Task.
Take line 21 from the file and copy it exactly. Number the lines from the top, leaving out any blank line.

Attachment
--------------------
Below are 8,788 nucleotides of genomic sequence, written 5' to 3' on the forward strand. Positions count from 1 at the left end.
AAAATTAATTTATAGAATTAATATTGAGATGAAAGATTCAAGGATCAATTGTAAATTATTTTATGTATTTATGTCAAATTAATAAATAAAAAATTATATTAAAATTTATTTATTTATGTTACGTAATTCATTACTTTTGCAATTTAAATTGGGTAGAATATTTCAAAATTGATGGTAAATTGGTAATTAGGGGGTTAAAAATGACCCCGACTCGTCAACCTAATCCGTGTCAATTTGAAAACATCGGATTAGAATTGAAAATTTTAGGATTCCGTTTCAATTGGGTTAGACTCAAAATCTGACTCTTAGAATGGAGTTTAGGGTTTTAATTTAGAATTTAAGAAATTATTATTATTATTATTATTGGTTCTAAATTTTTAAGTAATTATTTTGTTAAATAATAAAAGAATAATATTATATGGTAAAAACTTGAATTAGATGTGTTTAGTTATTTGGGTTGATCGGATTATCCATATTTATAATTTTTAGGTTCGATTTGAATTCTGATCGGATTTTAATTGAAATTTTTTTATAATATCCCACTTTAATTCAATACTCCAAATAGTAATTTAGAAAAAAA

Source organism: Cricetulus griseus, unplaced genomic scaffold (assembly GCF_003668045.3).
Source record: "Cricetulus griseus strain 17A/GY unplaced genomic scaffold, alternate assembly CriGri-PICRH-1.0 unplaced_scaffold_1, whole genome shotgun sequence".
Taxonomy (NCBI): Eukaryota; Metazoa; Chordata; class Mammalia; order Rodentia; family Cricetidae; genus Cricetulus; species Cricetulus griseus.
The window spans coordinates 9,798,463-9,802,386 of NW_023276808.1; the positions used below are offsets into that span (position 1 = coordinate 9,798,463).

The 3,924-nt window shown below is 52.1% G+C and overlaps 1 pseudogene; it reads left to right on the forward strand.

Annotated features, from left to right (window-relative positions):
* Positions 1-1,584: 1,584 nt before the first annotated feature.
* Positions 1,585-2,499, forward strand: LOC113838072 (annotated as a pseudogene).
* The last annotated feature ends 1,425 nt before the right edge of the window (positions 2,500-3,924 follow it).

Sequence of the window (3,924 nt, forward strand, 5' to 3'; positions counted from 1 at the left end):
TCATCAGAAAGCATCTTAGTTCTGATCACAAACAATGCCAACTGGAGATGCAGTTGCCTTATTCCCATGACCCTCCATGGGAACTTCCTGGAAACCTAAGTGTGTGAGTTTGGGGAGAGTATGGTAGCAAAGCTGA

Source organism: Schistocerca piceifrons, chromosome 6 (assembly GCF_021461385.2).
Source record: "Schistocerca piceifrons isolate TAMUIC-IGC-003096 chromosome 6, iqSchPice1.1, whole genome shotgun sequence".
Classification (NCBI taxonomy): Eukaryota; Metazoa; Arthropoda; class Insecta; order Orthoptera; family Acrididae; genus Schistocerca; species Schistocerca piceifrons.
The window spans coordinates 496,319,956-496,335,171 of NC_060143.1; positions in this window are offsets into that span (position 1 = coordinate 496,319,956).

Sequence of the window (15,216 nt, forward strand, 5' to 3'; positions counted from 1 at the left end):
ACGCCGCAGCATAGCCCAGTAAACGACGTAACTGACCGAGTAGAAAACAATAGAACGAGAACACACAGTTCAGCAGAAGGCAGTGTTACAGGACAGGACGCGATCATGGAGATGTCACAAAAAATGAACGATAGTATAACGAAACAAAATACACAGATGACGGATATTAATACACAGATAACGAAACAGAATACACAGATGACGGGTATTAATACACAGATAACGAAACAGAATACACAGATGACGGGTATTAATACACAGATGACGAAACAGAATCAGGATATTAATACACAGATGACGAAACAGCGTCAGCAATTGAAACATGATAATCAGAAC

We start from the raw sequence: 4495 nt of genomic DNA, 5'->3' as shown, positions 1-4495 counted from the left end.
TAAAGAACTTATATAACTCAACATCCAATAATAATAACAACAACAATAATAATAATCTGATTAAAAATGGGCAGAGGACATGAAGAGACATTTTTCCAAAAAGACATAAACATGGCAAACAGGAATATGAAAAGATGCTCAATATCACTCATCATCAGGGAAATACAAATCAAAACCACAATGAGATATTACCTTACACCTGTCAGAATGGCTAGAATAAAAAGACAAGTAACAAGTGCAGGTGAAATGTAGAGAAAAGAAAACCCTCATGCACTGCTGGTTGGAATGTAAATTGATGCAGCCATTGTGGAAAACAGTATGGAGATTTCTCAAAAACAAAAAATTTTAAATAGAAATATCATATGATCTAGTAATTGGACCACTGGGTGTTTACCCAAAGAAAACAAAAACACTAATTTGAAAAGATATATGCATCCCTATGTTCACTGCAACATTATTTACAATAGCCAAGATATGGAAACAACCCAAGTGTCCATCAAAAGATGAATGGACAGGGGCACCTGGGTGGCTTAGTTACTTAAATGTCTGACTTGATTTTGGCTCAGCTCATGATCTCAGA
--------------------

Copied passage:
TAAAGAACTTATATAACTCAACATCCAATAATAATAACAACAACAATAATAATAATCTGATTAAAAATGGGCAGAGGACATGAAGAGACATTTTTCCAAAAAGACATAAACATGGCAAACAGGAATATGAAAAGATGCTCAATATCACTCATCATCAGGGAAATACAAATCAAAACCACAATGAGATATTACCTTACACCTGTCAGAATGGCTAGAATAAAAAGACAAGTAACAAGTGCAGGTGAAATGTAGAGAAAAGAAAACCCTCATGCACTGCTGGTTGGAATGTAAATTGATGCAGCCATTGTGGAAAACAGTATGGAGATTTCTCAAAAACAAAAAATTTTAAATAGAAATATCATATGATCTAGTAATTGGACCACTGGGTGTTTACCCAAAGAAAACAAAAACACTAATTTGAAAAGATATATGCATCCCTATGTTCACTGCAACATTATTTACAATAGCCAAGATATGGAAACAACCCAAGTGTCCATCAAAAGATGAATGGACAGGGGCACCTGGGTGGCTTAGTTACTTAAATGTCTGACTTGATTTTGGCTCAGCTCATGATCTCAGA